Table of Contents
The Concurrency with Python Series:
- Concurrency with Python: Why?
- Concurrency with Python: Threads and Locks
- Concurrency with Python: Functional Programming
- Concurrency with Python: Separating Identity From State
- Concurrency with Python: Actor Models
- Concurrency with Python: CSP and Coroutines
- Concurrency with Python: Hardware-Based Parallelism
- Concurrency with Python: Data-Intensive Architectures
- Concurrency with Python: Conclusion
The field of data-intensive computing introduces systems design around datasets much larger than a single machine’s disk or memory, and hence must be persisted and processed across multiple machines. Ensuring data-intensive tasks are correct, performant, and efficient, among other criteria, are key priorities of designing scalable systems. Implementing those goals involves leveraging the concurrency primitives made available to the developer by the language(s) used.
Martin Kleppmann published “Designing Data-Intensive Applications”, which is a much more thorough and general introduction to this field. I covered this book in a book review this year, which helped solidify some of the core principles important to building large scale systems.
Python brings a number of strengths around data-intensive processing:
Python-based I/O-bound tasks are not affected by the GIL: Since I/O-bound tasks likely define the wall-clock time a data-intensive process may take to run, the GIL should not define the real latency threshold I/O-bound Python processes will take to complete. Of course, this claim comes with its own disclaimers. To verify which circumstances apply to your situation, run performance profiling on your system using tools like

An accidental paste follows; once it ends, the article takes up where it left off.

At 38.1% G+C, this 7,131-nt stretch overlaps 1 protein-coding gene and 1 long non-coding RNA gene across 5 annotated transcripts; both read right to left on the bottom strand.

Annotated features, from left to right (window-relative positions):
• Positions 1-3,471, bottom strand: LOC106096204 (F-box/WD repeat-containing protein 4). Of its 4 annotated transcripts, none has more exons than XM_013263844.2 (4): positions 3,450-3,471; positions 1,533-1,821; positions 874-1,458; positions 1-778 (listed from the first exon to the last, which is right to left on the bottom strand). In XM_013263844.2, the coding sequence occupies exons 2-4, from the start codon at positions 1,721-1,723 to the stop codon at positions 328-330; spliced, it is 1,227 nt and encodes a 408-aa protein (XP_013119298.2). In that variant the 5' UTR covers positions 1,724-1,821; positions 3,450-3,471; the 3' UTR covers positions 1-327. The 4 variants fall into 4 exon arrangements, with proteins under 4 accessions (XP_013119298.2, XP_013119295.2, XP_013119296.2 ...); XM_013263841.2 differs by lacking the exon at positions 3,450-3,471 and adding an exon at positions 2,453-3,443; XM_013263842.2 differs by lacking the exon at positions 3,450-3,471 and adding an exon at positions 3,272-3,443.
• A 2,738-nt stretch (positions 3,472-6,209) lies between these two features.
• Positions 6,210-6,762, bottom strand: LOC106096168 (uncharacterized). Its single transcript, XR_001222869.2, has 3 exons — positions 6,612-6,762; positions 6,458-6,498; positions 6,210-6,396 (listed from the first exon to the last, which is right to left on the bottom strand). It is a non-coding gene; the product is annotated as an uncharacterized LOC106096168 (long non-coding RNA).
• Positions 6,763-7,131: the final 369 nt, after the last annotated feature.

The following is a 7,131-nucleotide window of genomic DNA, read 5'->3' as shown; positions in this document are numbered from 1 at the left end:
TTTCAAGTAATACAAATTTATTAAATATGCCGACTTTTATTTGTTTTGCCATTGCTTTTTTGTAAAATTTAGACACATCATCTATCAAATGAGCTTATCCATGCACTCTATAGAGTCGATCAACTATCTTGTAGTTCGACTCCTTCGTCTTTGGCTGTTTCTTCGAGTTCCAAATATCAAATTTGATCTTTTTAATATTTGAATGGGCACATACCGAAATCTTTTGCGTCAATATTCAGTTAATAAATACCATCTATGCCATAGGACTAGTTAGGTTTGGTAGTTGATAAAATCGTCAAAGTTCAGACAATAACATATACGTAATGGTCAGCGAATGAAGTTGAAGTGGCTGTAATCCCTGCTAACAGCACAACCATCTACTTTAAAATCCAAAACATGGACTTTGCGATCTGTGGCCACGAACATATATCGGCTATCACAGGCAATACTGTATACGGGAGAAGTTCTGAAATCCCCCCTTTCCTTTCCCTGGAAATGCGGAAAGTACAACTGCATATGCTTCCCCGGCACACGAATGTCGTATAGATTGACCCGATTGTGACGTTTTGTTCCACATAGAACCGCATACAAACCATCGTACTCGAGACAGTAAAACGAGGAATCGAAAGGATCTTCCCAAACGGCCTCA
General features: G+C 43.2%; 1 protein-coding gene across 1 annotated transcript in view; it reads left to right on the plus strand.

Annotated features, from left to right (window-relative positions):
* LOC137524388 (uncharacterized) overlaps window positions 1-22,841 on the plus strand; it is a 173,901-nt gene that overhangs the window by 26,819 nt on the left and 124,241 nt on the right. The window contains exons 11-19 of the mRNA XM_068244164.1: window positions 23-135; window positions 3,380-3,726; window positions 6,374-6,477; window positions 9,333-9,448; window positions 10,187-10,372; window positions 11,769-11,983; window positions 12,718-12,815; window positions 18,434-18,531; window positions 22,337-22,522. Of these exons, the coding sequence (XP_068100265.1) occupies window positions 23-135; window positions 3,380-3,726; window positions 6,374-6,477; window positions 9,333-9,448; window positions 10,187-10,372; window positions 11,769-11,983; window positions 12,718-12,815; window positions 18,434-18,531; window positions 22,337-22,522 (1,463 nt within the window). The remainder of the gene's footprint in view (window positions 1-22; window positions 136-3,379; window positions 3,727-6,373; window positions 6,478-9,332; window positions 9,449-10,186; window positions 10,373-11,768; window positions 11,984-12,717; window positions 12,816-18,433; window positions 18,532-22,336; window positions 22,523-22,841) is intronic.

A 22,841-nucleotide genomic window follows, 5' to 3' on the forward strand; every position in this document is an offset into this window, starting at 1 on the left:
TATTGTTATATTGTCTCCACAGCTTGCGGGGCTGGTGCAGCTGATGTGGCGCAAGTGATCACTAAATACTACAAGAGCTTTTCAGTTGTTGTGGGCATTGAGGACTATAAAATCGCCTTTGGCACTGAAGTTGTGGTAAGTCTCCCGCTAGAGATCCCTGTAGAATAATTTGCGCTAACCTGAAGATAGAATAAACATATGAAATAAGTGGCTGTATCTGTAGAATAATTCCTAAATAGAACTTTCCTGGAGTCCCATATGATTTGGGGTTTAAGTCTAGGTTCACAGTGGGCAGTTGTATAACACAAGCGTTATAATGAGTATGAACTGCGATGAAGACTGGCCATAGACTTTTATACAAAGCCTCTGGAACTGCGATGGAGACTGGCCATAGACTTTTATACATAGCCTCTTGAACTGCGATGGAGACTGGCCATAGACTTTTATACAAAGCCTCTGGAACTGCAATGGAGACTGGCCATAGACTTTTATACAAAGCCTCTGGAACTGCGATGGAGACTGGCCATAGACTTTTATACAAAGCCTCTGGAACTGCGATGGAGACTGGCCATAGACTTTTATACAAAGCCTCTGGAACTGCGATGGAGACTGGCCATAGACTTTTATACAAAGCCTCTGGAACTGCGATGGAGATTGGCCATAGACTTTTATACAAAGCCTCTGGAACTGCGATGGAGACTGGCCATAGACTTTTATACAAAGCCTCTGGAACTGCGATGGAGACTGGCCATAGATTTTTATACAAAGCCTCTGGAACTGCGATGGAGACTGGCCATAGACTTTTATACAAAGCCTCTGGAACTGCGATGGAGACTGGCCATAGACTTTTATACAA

snakeviz, and examine the breakdown of how real time is allocated during the lifetime of the process.
Support for typing across its C FFI: Python exposes both the ability to define custom Python types with C extension typing, and the ability to call shared libraries with the
ctypeslibrary. In data-intensive tasks, one prime difficulty is maintaining a common type system across all services, since different definitions of common types (e.g. float) cause data loss or corruption, many-to-many mappings between language-specific types rapidly leads to confusion, and since some data specifications (like that of ESRI Shapefiles) are defined at the byte level. This problem is also extraordinarily difficult to retrofit a solution for, since other libraries (like one implementing a common data definition language, or DDL), depend on the type system for their own definitions of correctness. With the ability to define types in C, and the ability to use C types in a discrete manner at the Python level, Python can leverage an entire third-party type system if need be, and communicate with other languages using a commonly accepted type system.
Continued investment into existing Python-based tooling: Python libraries intended for high performance on single machines may evolve concurrently with libraries using multiple machines. As many of these libraries use hardware-based parallelism and leverage Python for composability and orchestration, the already existing separation of concerns may make retrofitting a low-level API for distributed tasks easier. One such project evolution is
dask, which has the ability to define data structures on distributed data as with
dask.distributed, by composing data structures defined with
Python may bring a number of downsides when it comes to creating data-intensive systems: